SOME COUNTRIES’ borders are visible from space. At night, North Korea looks like a black void separating China from South Korea. Deforestation in Haiti has left a stark contrast between its brown soil and the Dominican Republic’s lush vegetation.
Poland is an unlikely member of this club. Yet on cold days, the edges of Europe’s largest region of air pollution fit its outline snugly. At 10pm on January 18th fumes enveloped almost the entire country, only to dissipate 100km or so beyond its borders.
The air breathed by an average Pole may not be Europe’s dirtiest. According to the European Environment Agency, Balkan nations like Serbia do worse on metrics like years of life lost per person. However, Poland’s effluvia stand out for their geographical spread. Of the 100 European cities with the most air pollution, 29 are Polish.
Poland’s nationwide sheet of smog stems from its use of coal—often of the cheap, extra-dirty sort—for home heating, rather than the cleaner natural gas common in nearby countries. This causes 80% of its emissions of PM2.5, grains of matter that enter lungs easily. In the summer, Poland’s PM2.5 level is only slightly above the EU average. But when Poles turn up the heat during winter, it can be three times greater.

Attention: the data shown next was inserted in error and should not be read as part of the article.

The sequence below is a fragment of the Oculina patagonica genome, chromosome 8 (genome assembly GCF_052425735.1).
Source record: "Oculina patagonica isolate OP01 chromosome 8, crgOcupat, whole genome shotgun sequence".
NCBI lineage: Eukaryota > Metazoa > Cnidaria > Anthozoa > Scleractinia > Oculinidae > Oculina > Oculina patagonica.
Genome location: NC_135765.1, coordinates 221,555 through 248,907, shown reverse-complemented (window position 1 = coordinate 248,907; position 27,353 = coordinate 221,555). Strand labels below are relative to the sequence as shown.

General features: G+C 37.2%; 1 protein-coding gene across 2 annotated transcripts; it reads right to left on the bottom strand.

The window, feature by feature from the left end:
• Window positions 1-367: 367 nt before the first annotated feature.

Coal seams run deep in Polish history. Under communism coal was both the main fuel for the country’s economic modernisation and a big export. Afterwards, the miners’ union blocked efforts to cut jobs in pits. In 2007-15 the state spent €14.8bn ($18bn) propping up the bloated industry. And in 2015 Law and Justice, a nationalist party, won election with a manifesto that supported coal. Poland is the only country in Europe to use more coal-derived energy for heating today than it did in 1990.
The ruling party has had to moderate its backing for coal of late. The EU has earmarked €2bn to help Poland decarbonise, while soaring prices for carbon-emission permits have made electricity from coal uncompetitive. The European Court of Justice has also found Poland in violation of EU environmental directives. Half of Poles think air pollution is a serious problem.
In September Poland reached a deal with unions to close its coal mines by 2049. It has also subsidised replacements for coal-powered heaters. The city of Krakow has banned burning coal and wood, and reaped bigger gains in air quality than those of nearby areas. However, it will take more than this for Poland to stop standing out on pollution maps on a chilly day. ■
Sources: Copernicus Atmosphere Monitoring Service; World Air Quality Index; “EU-28 residential heat supply and consumption”, by N. Bertelsen and B. Vad Mathiesen, Energies
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